The walk begins almost in silence. I can hear footsteps and low chords, and the flames from the lamps stream out in the wind. Nightwood has transfigured the Mount again, and the paths have shifted since last winter.
The moon will be waning tonight, but I can only see the double line of torches following the old road downhill in the dark.
They lead unto the path through pines that seem to rise endlessly, and the music grows stronger. Over the low held tones, high notes flicker as clear as a xylophone, and a quick beat cuts in like a woodpecker. Lights sift through the needles like ice crystals. For now, the shapes held in the light are not glowing sculptures, domes or shells as they will be later, but the trees themselves.
Right now I wouldn’t be surprised if someone stepped out to talk to me with wings, or antlers, or a body shifting between human and birch or hemlock or a brook in shadow. I can imagine beings on the path here moving as easily as owls. Oreads, aos sidhe, haldi, djinn …
On the map at the opening, Chris Bocchario (creator of the light and design) calls this place the conference of the trees, as though the pines are communing around me like the flock in Attar’s Persian poem, the Conference of the Birds.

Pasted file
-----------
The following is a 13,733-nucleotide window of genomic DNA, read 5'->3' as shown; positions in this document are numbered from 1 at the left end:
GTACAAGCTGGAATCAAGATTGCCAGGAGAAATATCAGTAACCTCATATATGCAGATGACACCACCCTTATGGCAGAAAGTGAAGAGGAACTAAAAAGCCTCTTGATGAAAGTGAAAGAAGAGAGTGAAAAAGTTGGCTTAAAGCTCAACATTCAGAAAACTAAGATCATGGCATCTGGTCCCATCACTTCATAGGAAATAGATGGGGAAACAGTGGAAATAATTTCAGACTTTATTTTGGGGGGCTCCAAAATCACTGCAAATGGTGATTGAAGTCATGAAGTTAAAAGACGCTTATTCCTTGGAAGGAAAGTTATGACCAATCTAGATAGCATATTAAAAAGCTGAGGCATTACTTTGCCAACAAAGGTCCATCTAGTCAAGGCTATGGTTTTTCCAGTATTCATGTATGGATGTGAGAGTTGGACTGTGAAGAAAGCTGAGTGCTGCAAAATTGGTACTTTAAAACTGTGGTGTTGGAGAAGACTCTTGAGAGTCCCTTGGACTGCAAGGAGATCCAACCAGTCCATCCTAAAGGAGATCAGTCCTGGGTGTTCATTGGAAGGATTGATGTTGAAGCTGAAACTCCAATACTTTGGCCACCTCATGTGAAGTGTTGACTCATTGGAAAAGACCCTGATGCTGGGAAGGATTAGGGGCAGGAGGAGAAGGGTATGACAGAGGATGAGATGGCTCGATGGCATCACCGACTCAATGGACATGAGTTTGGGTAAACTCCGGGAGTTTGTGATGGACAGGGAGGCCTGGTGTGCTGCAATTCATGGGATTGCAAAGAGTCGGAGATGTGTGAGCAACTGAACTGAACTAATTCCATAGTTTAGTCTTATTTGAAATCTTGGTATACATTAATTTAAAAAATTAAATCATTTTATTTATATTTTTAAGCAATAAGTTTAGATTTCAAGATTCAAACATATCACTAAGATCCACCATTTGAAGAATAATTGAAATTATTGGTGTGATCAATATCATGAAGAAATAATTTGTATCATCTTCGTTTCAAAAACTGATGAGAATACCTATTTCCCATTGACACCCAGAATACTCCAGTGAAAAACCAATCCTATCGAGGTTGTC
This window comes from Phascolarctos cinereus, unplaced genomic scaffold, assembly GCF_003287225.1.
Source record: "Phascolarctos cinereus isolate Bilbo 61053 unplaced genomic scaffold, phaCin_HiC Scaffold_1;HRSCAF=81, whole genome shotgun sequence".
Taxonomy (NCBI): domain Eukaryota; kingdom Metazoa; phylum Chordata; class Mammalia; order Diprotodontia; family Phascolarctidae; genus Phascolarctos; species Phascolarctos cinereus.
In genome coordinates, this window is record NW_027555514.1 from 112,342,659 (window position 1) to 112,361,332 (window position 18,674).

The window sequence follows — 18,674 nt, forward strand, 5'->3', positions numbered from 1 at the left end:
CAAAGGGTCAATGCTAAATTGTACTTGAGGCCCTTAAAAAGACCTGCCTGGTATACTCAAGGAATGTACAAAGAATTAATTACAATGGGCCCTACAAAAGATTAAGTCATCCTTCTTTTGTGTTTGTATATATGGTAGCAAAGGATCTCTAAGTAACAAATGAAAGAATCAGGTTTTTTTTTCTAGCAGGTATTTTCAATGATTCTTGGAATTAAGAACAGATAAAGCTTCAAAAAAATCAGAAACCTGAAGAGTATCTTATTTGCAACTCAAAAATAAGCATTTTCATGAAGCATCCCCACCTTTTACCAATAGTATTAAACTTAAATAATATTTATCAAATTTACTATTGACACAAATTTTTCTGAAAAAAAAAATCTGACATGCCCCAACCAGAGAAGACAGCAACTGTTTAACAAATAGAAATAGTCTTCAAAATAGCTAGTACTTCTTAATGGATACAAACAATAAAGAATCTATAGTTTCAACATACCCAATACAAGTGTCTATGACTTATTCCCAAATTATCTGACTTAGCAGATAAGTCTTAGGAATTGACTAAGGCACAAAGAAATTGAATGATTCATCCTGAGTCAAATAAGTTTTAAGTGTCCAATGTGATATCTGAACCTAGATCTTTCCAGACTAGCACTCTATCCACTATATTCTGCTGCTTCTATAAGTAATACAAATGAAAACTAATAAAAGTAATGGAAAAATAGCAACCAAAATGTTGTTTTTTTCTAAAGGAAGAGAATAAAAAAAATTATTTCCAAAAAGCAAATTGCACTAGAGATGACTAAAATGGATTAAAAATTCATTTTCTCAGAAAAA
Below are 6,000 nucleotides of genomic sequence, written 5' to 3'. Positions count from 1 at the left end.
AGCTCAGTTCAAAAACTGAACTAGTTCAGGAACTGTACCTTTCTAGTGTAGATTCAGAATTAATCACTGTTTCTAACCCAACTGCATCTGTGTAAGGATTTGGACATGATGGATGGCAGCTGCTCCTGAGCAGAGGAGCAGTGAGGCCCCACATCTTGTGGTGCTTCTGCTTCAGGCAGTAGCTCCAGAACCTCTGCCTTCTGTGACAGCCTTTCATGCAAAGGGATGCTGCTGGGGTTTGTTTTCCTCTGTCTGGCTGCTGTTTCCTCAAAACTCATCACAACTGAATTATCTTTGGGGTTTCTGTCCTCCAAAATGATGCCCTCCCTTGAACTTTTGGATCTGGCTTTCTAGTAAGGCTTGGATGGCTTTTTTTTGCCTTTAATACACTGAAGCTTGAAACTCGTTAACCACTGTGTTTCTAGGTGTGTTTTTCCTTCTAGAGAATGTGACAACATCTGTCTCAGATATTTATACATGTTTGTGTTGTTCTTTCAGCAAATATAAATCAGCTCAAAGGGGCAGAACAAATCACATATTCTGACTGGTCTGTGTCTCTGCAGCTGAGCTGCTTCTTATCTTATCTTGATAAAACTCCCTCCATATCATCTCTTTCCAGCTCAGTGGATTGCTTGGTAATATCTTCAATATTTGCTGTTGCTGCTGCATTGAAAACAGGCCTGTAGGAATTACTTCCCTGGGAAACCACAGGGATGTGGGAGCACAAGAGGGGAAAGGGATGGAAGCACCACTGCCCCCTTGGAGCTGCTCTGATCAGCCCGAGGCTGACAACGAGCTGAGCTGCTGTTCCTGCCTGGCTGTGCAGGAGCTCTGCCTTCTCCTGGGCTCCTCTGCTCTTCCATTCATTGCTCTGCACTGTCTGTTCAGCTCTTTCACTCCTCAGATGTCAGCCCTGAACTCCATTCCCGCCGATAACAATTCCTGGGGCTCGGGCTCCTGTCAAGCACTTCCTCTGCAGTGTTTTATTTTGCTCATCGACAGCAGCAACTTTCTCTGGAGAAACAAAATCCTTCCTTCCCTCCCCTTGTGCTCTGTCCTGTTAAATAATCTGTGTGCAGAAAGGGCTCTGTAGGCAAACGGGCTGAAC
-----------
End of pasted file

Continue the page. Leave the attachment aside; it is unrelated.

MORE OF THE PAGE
And thinking of those lines in Sholeh Wolpe’s translation, the birds could be flying along the path I’m standing on.‘If fire flares and blazes the path to the Beloved and a hundred arduous valleys suddenly unfurl, the heart of a true lover flings itself headlong into the flames, like a moth …’
The way curves around a pool, and lighted sculptures ring it like reeds rimed with ice. I’m following the torches along the wood’s edge now, circling in to the lawns and up the long walk.
In the walled garden, the light seems to settle in jars like dormant buds. The music lifts and the central dome flushes into a warm shade, and the music spins and I spin with it — turning with the dark and the pines and the stone arches — and feel as though I’m dancing with the night.